Ilford Ilfotol use after expiring date

I've just found out recently that the Ilford Ilfotol surfactant that I use to make my diy RCM fluid has an expiration date and that shelf life once opened is 12 month. I would like to ask to the expert what can be the impact on using an expired product of this type, if any. For sure I didn't noticed anything wrong last time I made the fluid, no particles or mold traces.
Thanks in advance for who will take the time to reply.

Katylied, don't worry about it. It has to meet certain requirements for the scientific community. These dates are very conservative. So. maybe it does not perform exactly to spec. For your purpose it is perfectly fine. It is also a great way to increase business and they can all say the government made them do it. The Pharmaceutical and food industries are rampant with this.  
Standard nonionic detergents like triton x100 and tween20 last “forever”, so maybe this is not a nonionic type. I’d have to look at the formula.

On second glance, the very name suggests it is for washing photos. So it probably has certain additives that may be less stable that the base detergent, just as does Kodak photoflo. I wouldn’t use it just on that basis but many do use photoflo and the like.
I use an Agfa wetting agent taken 20 years ago for the record washer liquid and fearing over the years of having problems I asked those who are interested in photography if the expiration of the product could worry, they said no .... in the limit it loses only a pinch effective after several years but nothing beyond.
FWIW; here are some details:

ILFORD™-ILFOTOL™: This is a wetting agent that is water mixed with a combination of 1-5% of a very efficient nonionic surfactant (likely Stepan™ BIO-SOFT™ N25-7 or N25-9 which is similar to Tergitol 15-S-7 or 15-S-9) and <1% of an antibacterial inhibitor (CMIT) that can extend shelf-life.  This is a good cleaning agent for ultrasonic tanks where the tank bath life if being extended - concentration for use is based on whether or not you are going to use a post DIW rinse.  The CMIT antibacterial inhibitor is very effective (often used in cosmetics and optical solutions) at 15 ppm and less.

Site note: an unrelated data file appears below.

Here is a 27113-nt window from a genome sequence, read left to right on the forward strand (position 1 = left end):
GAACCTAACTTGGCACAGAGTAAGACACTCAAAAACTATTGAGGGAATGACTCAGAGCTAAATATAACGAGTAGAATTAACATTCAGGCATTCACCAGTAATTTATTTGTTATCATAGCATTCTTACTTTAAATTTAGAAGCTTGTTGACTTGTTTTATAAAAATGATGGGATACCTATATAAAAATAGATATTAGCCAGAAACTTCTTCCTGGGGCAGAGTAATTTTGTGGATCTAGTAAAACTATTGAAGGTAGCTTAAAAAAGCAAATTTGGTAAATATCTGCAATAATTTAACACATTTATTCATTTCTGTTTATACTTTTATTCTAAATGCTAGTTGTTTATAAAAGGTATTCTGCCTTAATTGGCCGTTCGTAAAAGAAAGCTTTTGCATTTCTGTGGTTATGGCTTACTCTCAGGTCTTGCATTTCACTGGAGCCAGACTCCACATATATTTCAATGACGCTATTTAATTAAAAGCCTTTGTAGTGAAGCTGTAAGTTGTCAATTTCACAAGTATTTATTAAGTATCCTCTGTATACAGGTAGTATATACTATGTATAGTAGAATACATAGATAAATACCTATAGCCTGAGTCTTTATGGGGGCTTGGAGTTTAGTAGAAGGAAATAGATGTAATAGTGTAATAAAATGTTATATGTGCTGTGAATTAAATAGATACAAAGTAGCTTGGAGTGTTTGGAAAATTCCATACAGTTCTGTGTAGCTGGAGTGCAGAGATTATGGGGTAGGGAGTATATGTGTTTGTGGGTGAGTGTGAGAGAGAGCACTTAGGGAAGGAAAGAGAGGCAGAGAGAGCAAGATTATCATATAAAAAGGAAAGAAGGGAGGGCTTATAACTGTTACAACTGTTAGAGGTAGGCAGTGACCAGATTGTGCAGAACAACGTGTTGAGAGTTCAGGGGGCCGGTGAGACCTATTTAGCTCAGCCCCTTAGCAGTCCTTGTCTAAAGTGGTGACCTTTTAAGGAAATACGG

KODAK™ PHOTO-FLO 200: This is a wetting agent that is water mixed with a combination of 25-30% propylene glycol (i.e., anti-freeze) that acts as a weak solvent, thickener, and as an antibacterial and antifungal agent and 5-10% nonionic surfactant. The 25-30% propylene glycol makes this very shelf stable, but once mixed if <1% can now accelerate bacteria growth.  The nonionic surfactant by the CAS number is most likely Dow™ Triton™ X-114.  This is not the best solution for cleaning records.  The solution really needs to be rinsed.  The Triton X114 may come out of solution at 25°C/77°F (known as cloud-point) and is a very old and not very efficient surfactant and along with Triton X100 is now banded in EU/UK because of aquatic toxicity and will likely eventually be banded in USA sometime in the future.  The KODAK™ PHOTO-FLO 200 will likely be reformulated in the future - there are other non-ionic surfactants that could easily replace the Triton X114. 

If you are curious and you want more info - read Precision Aqueous Cleaning of Vinyl Records-2nd Edition - The Vinyl Press and then download the book (its free) and read Chapters VIII & IX. 

Really thanks a lot to all, I knew that I was going to get some help from this group and plenty of new info.

Kind regards and stay safe!